Robot Show gives IT students chance to show all they know

Paul Sand

What do an old turntable, the side of an Easy Mac box and a handful of colored beads have in common? Usually nothing, but Wednesday afternoon they were integral parts of Amy Daml’s entry in the University’s fifth annual Robot Show.

Daml’s robot imitated a small-scale assembly line. A moving arm pushed a tiny paint container onto a circulating turntable, which moved it under a funnel. Either a red or green bead then fell into the container, which Daml promptly moved off to the side.

Sophomore Daml, along with more than 200 mechanical engineering students, displayed their hand-built machines at the Gateway alumni center as part of their introduction to engineering class.

Professor William Durfee, who teaches the class, said the students received a kit of parts – including a small microcomputer – to assist in building their robots. Aside from the kit, the students could use no more than $30 of their own materials, he said. This led to a variety of ways of finding suitable materials.

“I heard a rumor about a dumpster behind the med school that a student visited every day,” Durfee said, jokingly.

While Durfee said he believes this is the world’s only noncompetitive robot show, each student’s machine was judged by a group of 90 jurors. Their decisions – based on functionality and degree of construction and interest – dictated the students’ grade, he said. The project, Durfee said, comprises 30 percent of the students’ final grade in the course.

Durfee said the main criterion for each student was simple: to build a robot that does something interesting. The machines were also required to have at least one moving part, be computer-controlled and no larger than half of a banquet table, he said. The department, Durfee said, likes to keep the requirements loose to give students design freedom.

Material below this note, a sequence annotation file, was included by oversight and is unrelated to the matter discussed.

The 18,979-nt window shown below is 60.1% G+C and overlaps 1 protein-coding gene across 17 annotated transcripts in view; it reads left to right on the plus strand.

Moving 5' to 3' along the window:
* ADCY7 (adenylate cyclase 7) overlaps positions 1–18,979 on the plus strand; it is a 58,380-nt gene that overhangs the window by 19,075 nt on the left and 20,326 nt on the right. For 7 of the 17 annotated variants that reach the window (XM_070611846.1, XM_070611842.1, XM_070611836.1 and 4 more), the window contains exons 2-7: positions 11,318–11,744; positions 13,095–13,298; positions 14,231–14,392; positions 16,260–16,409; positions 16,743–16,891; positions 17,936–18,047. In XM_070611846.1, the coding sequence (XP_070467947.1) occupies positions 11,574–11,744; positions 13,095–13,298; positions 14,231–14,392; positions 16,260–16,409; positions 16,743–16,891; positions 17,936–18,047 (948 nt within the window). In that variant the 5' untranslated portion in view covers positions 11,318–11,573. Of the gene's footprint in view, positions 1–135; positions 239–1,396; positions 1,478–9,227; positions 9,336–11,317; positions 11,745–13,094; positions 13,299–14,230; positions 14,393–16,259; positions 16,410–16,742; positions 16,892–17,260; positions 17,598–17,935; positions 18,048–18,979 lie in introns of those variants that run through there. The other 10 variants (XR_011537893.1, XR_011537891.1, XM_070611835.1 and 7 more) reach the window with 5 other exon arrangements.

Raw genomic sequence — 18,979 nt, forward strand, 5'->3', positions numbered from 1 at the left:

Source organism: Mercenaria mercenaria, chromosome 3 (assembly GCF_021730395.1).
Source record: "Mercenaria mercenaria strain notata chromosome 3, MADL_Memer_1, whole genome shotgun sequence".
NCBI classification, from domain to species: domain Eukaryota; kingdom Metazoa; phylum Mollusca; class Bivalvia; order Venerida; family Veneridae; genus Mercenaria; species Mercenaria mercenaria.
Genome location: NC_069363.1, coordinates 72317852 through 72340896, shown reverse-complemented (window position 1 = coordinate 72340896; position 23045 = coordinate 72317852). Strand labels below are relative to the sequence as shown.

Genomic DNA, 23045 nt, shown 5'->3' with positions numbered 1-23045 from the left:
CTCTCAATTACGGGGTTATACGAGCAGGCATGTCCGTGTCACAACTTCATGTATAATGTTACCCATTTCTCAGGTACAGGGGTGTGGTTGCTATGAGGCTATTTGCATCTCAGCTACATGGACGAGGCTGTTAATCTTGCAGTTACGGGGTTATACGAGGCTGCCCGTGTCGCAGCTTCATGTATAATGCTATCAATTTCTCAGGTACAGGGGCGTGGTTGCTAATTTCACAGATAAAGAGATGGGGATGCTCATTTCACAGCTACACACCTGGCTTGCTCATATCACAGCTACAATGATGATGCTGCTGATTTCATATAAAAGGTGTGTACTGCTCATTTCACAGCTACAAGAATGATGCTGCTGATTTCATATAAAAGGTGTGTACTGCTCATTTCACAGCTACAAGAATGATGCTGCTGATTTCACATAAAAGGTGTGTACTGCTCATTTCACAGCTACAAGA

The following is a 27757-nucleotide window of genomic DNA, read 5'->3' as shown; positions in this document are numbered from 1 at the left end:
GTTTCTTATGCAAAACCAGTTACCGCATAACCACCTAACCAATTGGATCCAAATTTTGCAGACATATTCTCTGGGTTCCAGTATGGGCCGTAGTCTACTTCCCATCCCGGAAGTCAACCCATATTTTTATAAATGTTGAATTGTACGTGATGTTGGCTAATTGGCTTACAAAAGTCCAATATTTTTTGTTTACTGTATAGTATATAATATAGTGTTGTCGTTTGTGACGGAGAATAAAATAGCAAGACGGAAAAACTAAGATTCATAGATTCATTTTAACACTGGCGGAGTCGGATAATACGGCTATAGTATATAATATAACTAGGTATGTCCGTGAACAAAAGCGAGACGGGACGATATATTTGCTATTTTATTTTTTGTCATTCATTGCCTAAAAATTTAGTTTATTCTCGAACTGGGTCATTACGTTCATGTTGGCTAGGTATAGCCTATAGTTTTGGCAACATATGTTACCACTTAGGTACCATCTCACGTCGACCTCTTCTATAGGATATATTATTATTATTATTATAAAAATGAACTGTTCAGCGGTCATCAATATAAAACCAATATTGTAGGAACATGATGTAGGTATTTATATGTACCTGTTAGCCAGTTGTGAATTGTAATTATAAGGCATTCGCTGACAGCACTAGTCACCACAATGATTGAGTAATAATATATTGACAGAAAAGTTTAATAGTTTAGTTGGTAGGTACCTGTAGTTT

Dan Schlichting, a freshman in the Institute of Technology, used this freedom when designing his “towering gravity balls” project. Schlichting’s machine, which stands nearly five feet tall, is built entirely out of multicolored, Erector set-like pieces.

The machine employs a motor-powered pulley which pushes a ball to the top. The ball then rolls across the machine, hitting an arm which directs it onto one of two paths. As the ball descends toward the bottom, it passes through a series of loop-de-loops before resetting and starting the process again.

Schlichting’s machine worked properly when demonstrated but projects that did not were repaired in the robot triage center. The robot hospital was set up in a conference room aside of the students’ projects and was stocked with spare parts for last-minute repairs and diagrams for last-minute questions.

Gabriel Routh, a mechanical engineering graduate student and teaching assistant working in the hospital, said supplies such as hot glue, duct tape and spare wires were available to students frantically trying to make their robot function before the judging began.

While the show offered a fun way for students to display what they have learned, it also gave them a feel for what a career in engineering would be like, Durfee said.

He said dealing with budget and time constraints and presenting a final product to the public teaches these young engineers valuable lessons about the trials of real-life engineering.

“(Hopefully) after they are finished with the project, they’ll know if they want to be in engineering,” Durfee said.

Paul Sand welcomes comments at [email protected]